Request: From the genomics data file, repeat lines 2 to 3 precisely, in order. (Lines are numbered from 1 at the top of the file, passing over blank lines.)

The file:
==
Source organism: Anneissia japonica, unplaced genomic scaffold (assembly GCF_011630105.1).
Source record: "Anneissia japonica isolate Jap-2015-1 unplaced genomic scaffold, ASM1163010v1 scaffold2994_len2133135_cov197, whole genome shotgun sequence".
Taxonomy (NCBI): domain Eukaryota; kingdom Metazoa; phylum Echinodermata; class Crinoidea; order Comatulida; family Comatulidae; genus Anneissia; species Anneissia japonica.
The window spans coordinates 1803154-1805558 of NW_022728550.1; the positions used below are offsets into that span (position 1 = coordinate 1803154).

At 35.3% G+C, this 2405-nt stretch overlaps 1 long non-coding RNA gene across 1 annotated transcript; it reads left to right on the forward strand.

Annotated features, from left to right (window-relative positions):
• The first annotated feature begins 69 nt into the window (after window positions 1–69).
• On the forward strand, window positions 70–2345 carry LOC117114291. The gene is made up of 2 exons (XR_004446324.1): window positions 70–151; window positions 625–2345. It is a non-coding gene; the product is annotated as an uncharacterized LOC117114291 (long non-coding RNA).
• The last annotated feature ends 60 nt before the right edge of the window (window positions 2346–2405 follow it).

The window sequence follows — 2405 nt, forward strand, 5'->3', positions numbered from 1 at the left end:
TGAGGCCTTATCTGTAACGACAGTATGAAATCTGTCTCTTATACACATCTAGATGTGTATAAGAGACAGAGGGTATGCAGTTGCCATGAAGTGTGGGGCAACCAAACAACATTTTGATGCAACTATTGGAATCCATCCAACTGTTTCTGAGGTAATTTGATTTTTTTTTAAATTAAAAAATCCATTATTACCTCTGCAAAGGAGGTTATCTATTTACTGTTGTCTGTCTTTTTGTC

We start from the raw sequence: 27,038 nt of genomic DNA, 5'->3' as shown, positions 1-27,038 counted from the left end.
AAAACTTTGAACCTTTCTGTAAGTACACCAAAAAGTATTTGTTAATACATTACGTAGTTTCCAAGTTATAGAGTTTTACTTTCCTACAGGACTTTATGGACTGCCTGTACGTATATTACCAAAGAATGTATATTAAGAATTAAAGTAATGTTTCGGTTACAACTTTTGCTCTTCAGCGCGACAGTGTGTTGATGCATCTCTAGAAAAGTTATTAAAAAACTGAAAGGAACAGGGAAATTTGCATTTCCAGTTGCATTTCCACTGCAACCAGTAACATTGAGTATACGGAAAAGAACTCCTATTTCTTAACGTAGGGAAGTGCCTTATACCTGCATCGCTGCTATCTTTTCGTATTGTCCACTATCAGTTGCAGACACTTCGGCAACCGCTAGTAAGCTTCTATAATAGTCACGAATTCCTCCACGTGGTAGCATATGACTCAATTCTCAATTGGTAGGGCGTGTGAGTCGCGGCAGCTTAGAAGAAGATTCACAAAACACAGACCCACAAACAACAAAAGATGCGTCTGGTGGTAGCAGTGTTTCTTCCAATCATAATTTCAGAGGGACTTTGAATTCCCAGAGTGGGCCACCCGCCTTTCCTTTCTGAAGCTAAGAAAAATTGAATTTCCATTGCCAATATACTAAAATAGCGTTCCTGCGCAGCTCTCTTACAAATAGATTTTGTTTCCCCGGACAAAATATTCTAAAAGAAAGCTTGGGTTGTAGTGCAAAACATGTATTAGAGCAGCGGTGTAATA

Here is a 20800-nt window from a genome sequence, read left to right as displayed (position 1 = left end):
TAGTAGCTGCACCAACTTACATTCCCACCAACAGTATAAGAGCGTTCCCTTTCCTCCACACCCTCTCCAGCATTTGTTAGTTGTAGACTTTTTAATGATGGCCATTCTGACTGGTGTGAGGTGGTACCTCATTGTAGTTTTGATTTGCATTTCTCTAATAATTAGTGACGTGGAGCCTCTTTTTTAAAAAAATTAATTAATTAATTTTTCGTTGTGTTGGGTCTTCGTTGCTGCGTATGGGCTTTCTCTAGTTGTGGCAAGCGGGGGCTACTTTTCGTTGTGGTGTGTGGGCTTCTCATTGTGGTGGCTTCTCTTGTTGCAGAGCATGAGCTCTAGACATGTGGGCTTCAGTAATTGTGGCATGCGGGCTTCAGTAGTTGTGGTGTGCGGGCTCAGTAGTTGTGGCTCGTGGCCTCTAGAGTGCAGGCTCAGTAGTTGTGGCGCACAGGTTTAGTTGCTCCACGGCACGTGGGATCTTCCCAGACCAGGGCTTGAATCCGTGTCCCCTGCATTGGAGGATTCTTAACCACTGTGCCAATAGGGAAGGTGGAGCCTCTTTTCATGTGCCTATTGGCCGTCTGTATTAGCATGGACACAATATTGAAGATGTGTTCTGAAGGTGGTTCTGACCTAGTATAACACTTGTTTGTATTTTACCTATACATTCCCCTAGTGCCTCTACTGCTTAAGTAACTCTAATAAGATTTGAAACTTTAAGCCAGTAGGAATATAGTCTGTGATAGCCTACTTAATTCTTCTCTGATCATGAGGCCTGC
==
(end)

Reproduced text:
Source record: "Anneissia japonica isolate Jap-2015-1 unplaced genomic scaffold, ASM1163010v1 scaffold2994_len2133135_cov197, whole genome shotgun sequence".
Taxonomy (NCBI): domain Eukaryota; kingdom Metazoa; phylum Echinodermata; class Crinoidea; order Comatulida; family Comatulidae; genus Anneissia; species Anneissia japonica.